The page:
(BPT) - The idea of making “extra” money is nothing new, but the ways to make money in the gig economy have evolved. For example, a recent increase in demand for restaurant delivery drivers, grocery shoppers, delivery services and other service positions allows some people to stay at home due to COVID-19. With the tax deadline approaching, those who picked up new gig economy work or took on multiple jobs in 2020 now face questions about how to file their taxes, including deciding which filing option to use.
“The pandemic brought changes to many people’s work. We know they have questions about filing with 1099s, many for the first time,” said Kathy Pickering, chief tax officer at H&R Block. “Knowing that the income reporting paperwork they receive might be different than what they are familiar with is an important component to managing this year’s tax filing. Working with a qualified tax professional can help them understand the new documents and how to navigate filing with their gig income.”
For those filing their own taxes, H&R Block’s DIY options are infused with human expertise. For more help, H&R Block Online Assist provides unlimited, on-demand chat sessions and screen share. Plus, after they complete their return it can be sent to a tax expert for a full review.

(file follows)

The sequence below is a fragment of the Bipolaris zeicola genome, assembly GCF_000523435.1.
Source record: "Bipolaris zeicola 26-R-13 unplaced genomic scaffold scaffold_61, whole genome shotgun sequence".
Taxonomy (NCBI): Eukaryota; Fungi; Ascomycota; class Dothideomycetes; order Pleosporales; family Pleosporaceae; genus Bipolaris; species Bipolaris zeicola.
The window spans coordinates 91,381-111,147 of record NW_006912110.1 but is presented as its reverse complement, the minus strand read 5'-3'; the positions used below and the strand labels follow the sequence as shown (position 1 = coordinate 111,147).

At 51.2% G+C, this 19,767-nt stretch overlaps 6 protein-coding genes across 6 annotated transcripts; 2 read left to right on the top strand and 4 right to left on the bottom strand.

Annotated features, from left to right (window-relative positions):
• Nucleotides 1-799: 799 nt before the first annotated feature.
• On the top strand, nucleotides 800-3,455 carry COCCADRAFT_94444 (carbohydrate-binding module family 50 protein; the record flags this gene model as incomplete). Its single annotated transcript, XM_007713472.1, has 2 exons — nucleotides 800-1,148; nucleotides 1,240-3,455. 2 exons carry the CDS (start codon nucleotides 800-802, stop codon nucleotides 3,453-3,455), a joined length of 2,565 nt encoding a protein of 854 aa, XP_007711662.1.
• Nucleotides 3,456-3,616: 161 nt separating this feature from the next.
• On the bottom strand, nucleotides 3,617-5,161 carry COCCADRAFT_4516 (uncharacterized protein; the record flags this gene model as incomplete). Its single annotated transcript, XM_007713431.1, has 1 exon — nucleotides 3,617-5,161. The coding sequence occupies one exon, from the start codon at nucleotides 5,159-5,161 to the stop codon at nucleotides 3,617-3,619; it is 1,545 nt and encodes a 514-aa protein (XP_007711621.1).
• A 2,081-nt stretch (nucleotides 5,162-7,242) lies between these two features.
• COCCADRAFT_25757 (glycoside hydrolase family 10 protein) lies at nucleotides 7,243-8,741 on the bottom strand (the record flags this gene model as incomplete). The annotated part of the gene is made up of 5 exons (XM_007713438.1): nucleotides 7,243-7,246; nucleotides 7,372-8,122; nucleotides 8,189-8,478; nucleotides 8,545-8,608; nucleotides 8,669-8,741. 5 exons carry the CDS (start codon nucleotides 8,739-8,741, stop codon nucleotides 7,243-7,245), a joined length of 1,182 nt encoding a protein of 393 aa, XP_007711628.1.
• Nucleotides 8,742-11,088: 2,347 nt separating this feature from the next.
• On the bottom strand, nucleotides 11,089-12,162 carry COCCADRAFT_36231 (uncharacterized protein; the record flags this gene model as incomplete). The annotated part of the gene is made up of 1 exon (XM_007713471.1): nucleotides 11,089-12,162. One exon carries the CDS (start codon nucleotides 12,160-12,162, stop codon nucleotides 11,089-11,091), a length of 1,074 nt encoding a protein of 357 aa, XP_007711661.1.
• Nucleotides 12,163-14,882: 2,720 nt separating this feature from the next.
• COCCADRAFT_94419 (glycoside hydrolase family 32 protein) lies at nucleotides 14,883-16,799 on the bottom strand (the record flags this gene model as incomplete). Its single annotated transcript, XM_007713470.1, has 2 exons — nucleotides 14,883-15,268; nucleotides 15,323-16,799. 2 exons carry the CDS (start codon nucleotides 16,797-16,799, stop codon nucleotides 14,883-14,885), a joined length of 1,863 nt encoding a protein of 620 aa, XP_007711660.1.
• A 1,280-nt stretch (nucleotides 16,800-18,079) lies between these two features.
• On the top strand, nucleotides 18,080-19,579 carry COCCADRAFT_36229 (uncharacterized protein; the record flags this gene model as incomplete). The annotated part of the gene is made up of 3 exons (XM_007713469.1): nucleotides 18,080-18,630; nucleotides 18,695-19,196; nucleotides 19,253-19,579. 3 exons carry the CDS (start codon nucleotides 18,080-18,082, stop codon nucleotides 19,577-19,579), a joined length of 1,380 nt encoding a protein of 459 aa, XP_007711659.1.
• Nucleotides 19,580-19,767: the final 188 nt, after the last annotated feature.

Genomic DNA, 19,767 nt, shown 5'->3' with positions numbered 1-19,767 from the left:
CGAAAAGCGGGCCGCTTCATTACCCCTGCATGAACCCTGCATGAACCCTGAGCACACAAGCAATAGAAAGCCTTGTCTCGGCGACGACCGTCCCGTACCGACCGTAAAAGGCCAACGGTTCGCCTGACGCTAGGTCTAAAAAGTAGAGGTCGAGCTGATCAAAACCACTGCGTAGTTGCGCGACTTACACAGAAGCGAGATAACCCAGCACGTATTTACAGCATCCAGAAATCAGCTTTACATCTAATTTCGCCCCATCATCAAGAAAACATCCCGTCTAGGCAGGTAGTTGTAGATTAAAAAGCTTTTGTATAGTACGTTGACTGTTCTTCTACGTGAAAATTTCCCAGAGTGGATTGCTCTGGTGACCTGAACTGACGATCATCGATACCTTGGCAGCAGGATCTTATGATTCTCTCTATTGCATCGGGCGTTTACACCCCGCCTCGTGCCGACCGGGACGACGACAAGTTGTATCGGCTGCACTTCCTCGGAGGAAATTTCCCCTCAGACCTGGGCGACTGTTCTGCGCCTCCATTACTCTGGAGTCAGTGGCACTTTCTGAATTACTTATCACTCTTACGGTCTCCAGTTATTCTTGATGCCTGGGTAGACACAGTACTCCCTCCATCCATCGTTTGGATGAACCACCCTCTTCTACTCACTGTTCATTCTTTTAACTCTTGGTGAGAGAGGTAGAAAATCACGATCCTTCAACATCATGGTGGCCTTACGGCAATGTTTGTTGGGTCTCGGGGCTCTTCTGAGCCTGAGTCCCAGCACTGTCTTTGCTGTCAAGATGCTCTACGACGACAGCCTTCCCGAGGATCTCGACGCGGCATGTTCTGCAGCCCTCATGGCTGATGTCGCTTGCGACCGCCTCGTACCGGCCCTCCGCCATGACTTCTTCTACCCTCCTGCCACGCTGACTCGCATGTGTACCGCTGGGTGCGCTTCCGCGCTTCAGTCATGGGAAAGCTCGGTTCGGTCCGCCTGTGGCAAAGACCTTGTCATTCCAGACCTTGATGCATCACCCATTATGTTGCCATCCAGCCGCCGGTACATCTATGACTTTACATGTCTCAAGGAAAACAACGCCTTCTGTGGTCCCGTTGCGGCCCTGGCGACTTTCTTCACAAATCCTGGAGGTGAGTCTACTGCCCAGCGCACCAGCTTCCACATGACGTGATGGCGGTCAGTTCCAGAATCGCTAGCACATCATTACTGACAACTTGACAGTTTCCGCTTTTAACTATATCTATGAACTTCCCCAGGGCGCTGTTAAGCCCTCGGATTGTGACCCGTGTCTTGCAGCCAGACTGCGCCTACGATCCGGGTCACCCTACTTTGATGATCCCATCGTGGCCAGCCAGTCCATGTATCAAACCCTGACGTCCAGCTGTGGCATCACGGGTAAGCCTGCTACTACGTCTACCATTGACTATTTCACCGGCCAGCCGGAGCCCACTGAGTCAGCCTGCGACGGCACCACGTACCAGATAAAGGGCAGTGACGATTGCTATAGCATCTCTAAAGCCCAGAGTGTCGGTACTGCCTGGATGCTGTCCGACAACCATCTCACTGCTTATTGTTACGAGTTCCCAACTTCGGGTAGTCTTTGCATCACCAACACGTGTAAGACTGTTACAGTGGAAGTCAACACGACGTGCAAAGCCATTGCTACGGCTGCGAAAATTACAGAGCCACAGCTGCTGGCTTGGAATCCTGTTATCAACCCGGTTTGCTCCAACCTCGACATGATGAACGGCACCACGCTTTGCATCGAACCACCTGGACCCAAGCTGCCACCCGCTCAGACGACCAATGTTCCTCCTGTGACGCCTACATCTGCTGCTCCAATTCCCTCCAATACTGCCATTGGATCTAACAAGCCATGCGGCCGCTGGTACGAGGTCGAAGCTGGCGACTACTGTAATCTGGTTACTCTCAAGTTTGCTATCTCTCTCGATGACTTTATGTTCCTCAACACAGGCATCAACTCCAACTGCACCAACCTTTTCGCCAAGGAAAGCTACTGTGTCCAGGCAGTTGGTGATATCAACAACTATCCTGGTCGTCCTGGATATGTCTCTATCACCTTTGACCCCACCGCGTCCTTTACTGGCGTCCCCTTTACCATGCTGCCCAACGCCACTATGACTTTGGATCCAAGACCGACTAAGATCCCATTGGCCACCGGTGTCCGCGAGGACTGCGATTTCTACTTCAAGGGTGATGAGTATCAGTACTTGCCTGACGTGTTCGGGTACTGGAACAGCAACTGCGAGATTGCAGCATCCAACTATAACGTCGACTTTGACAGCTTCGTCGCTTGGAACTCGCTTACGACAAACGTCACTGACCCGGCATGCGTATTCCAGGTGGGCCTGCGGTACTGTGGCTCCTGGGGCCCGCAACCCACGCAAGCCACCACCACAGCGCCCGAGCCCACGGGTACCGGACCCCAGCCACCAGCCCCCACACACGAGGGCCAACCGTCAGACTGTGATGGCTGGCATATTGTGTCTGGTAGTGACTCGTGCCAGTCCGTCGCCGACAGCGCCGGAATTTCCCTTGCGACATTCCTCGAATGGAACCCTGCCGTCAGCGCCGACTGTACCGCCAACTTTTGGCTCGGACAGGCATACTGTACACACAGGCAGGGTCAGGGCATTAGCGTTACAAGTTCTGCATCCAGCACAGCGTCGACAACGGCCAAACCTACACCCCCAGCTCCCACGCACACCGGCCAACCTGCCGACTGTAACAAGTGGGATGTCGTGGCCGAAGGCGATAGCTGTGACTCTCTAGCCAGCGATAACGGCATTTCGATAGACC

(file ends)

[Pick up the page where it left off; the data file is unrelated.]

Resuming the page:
Who are gig workers, or what qualifies as gig work?
To put it very simply, the gig economy category also includes selling or reselling products and providing professional services. The work is typically done on a freelance or on-demand basis. Gig work isn’t limited to delivery and ride-share employment, which tends to be facilitated by digital platforms (apps). Gig workers may not realize, but when it comes to taxes, they’re self-employed.
What paperwork do gig workers need to file?
If the work is being done as a company employee, gig workers will receive a W-2 detailing how much they were paid, how much was withheld for taxes and any benefits they received. For these gig workers, this could be the only additional paperwork they need to file an accurate return.
If the gig worker is considered an independent contractor, they will receive a Form 1099 listing how much they earned, but not how much was withheld for taxes. Instead, these workers are responsible for paying their taxes directly to the IRS and their state revenue department. They should also make quarterly tax payments during the year to avoid a penalty. When they file their tax return, they may be eligible to deduct some business expenses, including advertising, internet service and mileage. To determine how much they can deduct, they will need to gather their receipts for eligible expenses.
In some instances, no paperwork detailing how much was earned is given to the gig worker. In that case, they are responsible for accurately calculating how much they earned, filing a tax return and paying self-employment tax if they have earnings of $400 or more.